We see the way in which their experiences in the Dutch House makes them determined to fulfil their desires or to take a certain path in their life: for Danny that is to become, as his father before him, a real-estate developer, while Maeve wants to carry on working a job she loves even if many consider her to be overqualified to do. While to some degree Danny’s vision of Maeve influences our perception of her, we are always aware that she may have hidden qualities. What is certainly undeniable is her love for her brother. Their bond is portrayed with such frankness and poignancy as to become vividly real in the reader’s mind.
This a story full of beauty and sorrow. There are regrets, wonderful reflections on memory, moments that are brimming with love or sadness…Patchett spins a tale in which families fall apart or come together. It is an intimate depiction of the bond between two siblings. Time and again Danny draws strength from his relationship to his sister, and even when he begins to feel unmoored from his own life, and as he struggles trying to reconcile himself with his past, Maeve provides him with a sense of belonging.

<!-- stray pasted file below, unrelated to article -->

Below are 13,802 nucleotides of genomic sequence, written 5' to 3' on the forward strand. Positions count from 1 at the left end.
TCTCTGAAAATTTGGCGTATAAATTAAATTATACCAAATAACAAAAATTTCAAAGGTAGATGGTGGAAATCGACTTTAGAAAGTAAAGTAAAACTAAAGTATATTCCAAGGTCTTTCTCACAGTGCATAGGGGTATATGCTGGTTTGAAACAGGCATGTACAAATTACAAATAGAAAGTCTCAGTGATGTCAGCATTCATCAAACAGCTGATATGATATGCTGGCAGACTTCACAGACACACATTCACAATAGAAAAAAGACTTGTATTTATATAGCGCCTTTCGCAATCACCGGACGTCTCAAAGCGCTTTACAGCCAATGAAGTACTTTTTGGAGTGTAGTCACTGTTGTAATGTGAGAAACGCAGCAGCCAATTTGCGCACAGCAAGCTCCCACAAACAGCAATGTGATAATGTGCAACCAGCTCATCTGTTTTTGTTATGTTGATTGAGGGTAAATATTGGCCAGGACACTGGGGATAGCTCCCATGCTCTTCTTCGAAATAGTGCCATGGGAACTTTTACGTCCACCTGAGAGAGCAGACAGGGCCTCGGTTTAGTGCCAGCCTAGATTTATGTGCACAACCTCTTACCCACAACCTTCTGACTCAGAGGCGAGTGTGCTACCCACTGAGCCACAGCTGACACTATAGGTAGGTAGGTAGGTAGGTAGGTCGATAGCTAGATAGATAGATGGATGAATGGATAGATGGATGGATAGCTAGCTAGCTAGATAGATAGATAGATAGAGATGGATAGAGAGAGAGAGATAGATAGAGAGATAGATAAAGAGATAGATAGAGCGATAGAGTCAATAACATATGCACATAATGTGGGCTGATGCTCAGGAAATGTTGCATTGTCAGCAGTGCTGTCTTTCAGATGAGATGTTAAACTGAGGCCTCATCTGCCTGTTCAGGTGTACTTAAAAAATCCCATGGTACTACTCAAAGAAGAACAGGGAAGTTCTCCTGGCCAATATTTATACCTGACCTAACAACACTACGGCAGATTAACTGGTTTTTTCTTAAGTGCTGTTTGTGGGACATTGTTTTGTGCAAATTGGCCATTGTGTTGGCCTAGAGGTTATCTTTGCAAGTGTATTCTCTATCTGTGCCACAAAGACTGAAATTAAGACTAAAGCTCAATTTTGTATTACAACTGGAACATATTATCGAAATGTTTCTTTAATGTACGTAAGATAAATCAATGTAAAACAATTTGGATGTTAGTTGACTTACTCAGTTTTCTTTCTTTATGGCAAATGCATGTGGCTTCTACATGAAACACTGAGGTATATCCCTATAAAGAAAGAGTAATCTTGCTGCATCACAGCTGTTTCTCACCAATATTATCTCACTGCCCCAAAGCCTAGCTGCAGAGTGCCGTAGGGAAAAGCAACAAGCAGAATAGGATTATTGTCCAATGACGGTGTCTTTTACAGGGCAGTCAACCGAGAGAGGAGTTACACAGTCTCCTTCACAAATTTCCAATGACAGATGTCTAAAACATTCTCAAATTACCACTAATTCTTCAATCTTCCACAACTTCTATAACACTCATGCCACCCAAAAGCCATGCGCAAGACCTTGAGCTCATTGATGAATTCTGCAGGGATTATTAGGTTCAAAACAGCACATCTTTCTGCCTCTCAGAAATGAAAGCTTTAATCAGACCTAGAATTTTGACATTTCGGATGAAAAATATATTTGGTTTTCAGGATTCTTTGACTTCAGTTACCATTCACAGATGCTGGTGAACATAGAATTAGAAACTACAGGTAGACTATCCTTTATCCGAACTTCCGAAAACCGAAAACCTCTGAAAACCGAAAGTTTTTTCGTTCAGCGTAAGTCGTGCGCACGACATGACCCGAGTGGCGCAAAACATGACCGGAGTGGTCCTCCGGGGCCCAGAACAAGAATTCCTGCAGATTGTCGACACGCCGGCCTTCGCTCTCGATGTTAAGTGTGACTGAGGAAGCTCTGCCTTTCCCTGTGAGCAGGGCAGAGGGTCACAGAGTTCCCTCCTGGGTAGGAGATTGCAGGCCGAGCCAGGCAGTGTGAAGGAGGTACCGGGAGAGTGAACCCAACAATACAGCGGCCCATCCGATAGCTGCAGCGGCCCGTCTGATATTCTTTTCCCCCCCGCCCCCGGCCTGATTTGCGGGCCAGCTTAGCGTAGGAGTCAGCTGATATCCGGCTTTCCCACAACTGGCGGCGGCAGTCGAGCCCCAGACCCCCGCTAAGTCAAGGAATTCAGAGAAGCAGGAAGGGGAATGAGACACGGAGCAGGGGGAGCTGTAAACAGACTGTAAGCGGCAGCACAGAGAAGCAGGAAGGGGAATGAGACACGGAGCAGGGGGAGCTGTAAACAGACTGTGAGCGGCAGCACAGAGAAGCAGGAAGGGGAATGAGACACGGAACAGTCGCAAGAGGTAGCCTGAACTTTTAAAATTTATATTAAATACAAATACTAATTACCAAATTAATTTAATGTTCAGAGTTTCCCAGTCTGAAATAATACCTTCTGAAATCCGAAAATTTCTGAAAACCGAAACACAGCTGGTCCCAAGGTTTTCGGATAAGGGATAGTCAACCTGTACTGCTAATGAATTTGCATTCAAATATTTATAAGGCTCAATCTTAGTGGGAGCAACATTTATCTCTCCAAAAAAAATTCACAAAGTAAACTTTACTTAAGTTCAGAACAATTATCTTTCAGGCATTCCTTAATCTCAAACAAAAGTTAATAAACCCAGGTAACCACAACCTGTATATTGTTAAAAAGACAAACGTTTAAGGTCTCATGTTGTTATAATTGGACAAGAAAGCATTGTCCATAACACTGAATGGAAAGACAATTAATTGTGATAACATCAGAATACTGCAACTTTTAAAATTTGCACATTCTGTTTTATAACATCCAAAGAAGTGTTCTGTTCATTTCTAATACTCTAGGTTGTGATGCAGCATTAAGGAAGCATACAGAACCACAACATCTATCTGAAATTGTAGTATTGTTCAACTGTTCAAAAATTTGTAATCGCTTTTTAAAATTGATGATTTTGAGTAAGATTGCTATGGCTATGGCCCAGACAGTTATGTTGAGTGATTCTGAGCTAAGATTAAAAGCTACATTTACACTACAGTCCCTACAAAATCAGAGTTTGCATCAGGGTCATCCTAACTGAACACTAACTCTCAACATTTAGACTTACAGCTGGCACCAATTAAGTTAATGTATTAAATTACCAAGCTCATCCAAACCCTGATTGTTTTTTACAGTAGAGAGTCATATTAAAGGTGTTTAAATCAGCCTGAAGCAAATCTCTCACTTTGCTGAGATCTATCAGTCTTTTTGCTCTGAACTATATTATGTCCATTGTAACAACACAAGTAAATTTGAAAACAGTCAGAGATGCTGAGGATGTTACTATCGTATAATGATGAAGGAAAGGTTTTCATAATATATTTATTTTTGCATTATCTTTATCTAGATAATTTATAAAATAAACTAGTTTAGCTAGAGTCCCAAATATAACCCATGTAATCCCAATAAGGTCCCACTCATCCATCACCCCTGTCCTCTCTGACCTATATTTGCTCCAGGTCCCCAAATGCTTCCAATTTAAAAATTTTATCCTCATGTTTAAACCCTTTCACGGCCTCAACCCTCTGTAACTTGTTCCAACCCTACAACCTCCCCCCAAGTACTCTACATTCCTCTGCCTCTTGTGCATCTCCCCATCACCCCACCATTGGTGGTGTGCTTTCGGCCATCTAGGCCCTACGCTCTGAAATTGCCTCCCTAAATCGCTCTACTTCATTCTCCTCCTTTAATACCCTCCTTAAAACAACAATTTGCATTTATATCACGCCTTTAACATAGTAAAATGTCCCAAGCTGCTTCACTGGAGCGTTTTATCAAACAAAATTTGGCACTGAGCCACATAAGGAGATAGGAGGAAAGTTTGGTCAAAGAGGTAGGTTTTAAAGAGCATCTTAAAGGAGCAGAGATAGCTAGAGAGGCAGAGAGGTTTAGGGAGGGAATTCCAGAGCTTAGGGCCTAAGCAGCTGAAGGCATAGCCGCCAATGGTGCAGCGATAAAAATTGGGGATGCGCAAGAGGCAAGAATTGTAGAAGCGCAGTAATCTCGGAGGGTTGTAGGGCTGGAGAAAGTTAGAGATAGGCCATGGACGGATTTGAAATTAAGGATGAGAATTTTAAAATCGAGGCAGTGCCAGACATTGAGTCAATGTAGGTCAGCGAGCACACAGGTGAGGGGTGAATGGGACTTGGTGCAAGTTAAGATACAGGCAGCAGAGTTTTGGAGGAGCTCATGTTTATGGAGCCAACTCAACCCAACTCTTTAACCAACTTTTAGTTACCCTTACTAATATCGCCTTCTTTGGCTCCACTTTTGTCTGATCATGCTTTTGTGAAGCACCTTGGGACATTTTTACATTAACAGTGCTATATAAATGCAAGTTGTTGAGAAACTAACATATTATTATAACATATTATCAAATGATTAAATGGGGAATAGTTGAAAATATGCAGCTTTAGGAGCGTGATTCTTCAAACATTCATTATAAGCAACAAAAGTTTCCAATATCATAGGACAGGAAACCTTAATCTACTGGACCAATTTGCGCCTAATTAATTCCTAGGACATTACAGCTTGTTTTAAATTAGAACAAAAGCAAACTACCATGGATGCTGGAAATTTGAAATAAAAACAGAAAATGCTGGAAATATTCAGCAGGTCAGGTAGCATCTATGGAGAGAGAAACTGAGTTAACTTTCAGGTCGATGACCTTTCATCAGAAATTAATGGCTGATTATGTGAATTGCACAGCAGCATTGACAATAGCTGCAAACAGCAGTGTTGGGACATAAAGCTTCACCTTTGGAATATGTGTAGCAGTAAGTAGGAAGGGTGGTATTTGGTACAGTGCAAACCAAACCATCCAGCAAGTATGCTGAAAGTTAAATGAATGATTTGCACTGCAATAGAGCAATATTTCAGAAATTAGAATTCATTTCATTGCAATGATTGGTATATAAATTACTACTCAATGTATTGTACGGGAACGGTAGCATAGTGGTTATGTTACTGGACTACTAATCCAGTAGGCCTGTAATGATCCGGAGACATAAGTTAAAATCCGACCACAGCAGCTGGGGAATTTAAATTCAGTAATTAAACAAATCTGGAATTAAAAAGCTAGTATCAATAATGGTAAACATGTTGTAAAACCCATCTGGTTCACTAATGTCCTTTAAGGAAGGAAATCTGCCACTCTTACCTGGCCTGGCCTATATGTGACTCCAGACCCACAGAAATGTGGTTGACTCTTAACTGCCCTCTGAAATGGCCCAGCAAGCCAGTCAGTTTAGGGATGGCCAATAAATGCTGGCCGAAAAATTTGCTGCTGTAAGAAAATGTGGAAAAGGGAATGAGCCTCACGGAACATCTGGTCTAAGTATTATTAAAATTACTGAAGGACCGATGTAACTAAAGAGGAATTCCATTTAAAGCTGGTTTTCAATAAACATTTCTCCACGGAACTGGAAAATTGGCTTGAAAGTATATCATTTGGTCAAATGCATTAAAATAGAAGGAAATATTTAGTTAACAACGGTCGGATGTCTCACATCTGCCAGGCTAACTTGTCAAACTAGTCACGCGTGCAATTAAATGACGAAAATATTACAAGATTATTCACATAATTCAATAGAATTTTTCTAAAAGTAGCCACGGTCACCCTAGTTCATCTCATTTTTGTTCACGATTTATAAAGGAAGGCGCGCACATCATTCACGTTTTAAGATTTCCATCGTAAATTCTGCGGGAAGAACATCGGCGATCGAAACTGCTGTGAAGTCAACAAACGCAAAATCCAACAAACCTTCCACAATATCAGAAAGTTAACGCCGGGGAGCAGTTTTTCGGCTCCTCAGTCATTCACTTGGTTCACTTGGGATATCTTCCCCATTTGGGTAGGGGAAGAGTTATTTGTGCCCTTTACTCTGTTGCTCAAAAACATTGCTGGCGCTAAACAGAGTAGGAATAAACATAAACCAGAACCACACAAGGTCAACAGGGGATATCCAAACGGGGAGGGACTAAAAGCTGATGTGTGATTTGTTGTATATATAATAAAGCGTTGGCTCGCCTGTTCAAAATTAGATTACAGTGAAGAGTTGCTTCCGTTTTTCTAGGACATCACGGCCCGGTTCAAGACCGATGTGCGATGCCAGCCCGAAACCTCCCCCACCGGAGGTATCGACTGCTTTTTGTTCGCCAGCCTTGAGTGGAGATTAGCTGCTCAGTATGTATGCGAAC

Patchett’s sense of place is as detailed and evocative as ever. She seamlessly renders midcentury America through Danny’s narration, evoking within me a sense of nostalgia for a country I’ve never even been to. And while Danny’s story spans decades, it maintains its focus on the same group of people, painting an intimate portrait of Danny’s friends and family.
…to put it simply I fell in love with it. Patchett’s harmonious prose made the experience all the more beautiful, and I was so enthralled by her story and her characters that to I struggled to think of them as works of fiction.
What more can I say? I think this is a masterpiece.

“We had made a fetish out of our misfortune, fallen in love with it. I was sickened to realize we’d kept it going for so long, not that we had decided to stop.”